The four UK high street banks may have racked up bad debt provisions of over pounds 5bn in 1992, much of it due to the post-Eighties property crash, but this is not putting the banks off from supporting another wave of development.
Godfrey Bradman, Martin Landau, Gerald Ronson, Stuart Lipton, Trevor Osborne and Paul Reichmann are all back in business, showing the younger generation of developers how it is done.
Property development proves that there is at least one area of British business where failure is no barrier to subsequent success.
Take Godfrey Bradman, the former tax specialist who built the Broadgate office complex in the City, but who then lost control of the development in the recession and saw his company, Rosehaugh, go bust.
Mr Bradman is now back buying and selling development land, and recently sold a package of land in Paddington Basin to Elliott Bernard of Chelsfield.
Part of Trevor Osborne's Speyhawk company went bust in the recession, and he is now back as head of Trevor Osborne Property.
Probably the biggest player of them all, Paul Reichmann, saw his Olympia & York global property empire crumble in 1992 when Canary Wharf, now The Independent's home, went into administration. Mr Reichmann then led a consortium which bought the development back from the banks, although he is thought to have only around 10 per cent of the equity.
Then there's Martin Landau, who developed Royal Mint Court in the City. He merged his company City Merchant Development with Imry and sold out - at the top of the Eighties property boom. Imry subsequently went bust, leaving its banker Barclays to dispose of its properties.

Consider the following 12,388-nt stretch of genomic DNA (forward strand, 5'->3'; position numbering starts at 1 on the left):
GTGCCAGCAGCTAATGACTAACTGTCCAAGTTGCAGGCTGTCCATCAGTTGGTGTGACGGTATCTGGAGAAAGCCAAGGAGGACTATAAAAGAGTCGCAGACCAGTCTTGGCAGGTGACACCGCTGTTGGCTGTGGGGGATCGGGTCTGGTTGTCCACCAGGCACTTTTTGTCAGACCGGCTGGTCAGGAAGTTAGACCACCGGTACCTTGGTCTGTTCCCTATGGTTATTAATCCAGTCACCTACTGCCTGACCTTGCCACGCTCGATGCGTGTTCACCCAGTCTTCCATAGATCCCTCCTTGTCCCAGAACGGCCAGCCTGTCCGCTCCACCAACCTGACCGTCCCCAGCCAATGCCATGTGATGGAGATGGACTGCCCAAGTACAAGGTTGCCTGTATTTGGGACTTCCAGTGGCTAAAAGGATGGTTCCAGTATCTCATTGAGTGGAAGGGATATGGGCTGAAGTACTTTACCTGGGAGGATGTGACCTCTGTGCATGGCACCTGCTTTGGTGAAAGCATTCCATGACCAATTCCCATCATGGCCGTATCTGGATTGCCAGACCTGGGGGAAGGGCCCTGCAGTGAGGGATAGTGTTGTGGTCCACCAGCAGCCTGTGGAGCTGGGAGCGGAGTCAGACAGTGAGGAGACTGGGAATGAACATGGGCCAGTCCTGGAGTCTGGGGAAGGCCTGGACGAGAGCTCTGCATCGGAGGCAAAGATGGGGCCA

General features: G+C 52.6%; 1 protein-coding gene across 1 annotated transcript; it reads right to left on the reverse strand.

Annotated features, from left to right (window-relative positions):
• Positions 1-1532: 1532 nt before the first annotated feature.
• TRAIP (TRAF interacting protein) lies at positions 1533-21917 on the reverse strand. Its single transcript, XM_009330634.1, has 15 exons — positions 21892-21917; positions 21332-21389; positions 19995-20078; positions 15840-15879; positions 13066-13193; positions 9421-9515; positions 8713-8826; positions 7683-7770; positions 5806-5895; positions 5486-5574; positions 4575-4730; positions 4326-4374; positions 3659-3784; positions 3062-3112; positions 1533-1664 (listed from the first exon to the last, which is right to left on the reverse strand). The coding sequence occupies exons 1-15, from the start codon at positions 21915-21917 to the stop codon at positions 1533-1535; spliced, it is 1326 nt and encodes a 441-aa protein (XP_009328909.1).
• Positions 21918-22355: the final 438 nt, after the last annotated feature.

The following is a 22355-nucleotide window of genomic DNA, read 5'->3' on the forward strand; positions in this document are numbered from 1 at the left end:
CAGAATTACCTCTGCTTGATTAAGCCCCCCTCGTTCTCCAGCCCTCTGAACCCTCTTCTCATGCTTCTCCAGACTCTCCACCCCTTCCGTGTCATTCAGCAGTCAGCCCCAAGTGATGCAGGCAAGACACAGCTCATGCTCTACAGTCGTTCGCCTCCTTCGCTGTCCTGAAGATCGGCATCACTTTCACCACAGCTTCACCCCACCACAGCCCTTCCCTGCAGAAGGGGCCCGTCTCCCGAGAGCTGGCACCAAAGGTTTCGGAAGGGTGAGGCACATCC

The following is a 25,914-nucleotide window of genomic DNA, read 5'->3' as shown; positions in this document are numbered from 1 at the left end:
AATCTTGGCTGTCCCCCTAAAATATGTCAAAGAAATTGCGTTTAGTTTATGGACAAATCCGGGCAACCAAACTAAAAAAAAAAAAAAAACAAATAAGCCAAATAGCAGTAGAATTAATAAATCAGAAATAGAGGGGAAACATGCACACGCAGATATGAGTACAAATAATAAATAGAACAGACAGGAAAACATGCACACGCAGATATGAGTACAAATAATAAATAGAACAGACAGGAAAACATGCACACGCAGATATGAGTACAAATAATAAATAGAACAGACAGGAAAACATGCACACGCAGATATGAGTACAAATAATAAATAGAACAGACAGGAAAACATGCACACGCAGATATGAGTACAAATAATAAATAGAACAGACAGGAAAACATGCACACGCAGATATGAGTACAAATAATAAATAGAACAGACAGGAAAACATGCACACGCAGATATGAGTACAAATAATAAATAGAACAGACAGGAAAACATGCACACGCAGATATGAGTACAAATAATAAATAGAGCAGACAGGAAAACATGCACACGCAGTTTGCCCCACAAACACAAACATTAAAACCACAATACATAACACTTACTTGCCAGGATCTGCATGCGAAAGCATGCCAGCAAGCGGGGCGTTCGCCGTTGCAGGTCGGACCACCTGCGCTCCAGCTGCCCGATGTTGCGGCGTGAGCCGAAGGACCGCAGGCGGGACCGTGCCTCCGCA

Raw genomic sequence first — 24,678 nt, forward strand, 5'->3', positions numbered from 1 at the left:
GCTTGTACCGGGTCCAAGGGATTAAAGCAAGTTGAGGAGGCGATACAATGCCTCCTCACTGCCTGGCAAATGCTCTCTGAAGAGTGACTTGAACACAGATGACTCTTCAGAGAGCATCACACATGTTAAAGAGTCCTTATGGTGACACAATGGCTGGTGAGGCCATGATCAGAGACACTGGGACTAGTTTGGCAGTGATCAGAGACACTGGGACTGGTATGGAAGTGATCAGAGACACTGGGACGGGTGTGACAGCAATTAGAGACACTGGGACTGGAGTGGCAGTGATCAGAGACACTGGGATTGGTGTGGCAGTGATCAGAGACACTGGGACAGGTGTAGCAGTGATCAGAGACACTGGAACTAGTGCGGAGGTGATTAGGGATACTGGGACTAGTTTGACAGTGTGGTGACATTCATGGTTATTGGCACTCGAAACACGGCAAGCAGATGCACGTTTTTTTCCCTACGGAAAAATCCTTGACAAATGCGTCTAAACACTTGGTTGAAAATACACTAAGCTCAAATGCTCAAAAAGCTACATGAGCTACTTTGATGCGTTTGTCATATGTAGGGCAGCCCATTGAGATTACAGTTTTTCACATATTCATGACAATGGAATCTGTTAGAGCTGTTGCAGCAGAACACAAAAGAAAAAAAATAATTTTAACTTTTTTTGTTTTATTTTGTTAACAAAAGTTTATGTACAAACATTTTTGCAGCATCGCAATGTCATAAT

Mr Landau is now back as head of Development Securities, with Lord Gowrie as chairman. This new company is redeveloping MI5's former headquarters at One Curzon Street, Mayfair, which it acquired at the end of 1995 for just over pounds 55m.
Stuart Lipton sold his company Stanhope to British Land, and is now back with new ventures.
Gerald Ronson has also made a dramatic comeback. His company Heron unveiled a pounds 200m residential and commercial development near Chepstow in South Wales last week. The development, if approved, will cover 500 acres and include a new bypass for Chepstow.
Heron nearly collapsed in the post-Eighties property crash. It only survived with the support of over 80 banks, which allowed it to write off around pounds 1bn. New investors then injected over pounds 100m of capital, leaving Mr Ronson with just 5 per cent of the equity.
As one insolvency specialist said yesterday, Mr Ronson is "probably the only developer of that generation who is still in the company he started in". Mr Ronson founded Heron in the early 1960s and has since ridden three recessions. "He would've survived this one except he bought a US bank which went sour the same time as the property crash," the insolvency man adds.
This prompts the specialist to describe the UK property cycle: "At first the banks lend money to the developers in order that the banks can make their assets work for them. The quickest way to expand a bank's balance sheet is to lend to developers.
"Then along comes a recession, and the banks are left with property assets that are illiquid. They can't get out, they can't sell the property.
"Common sense would suggest that they should then sit on the property until the markets recover. But they don't. The banks always decide that they must get their money out immediately. So they sell out at the bottom of the market. Then the property market recovers, and they start lending to exactly the same developers. It all starts over again.
"Sometimes I think the banks might be better off putting their money on a horse at Ascot," the insolvency man concludes.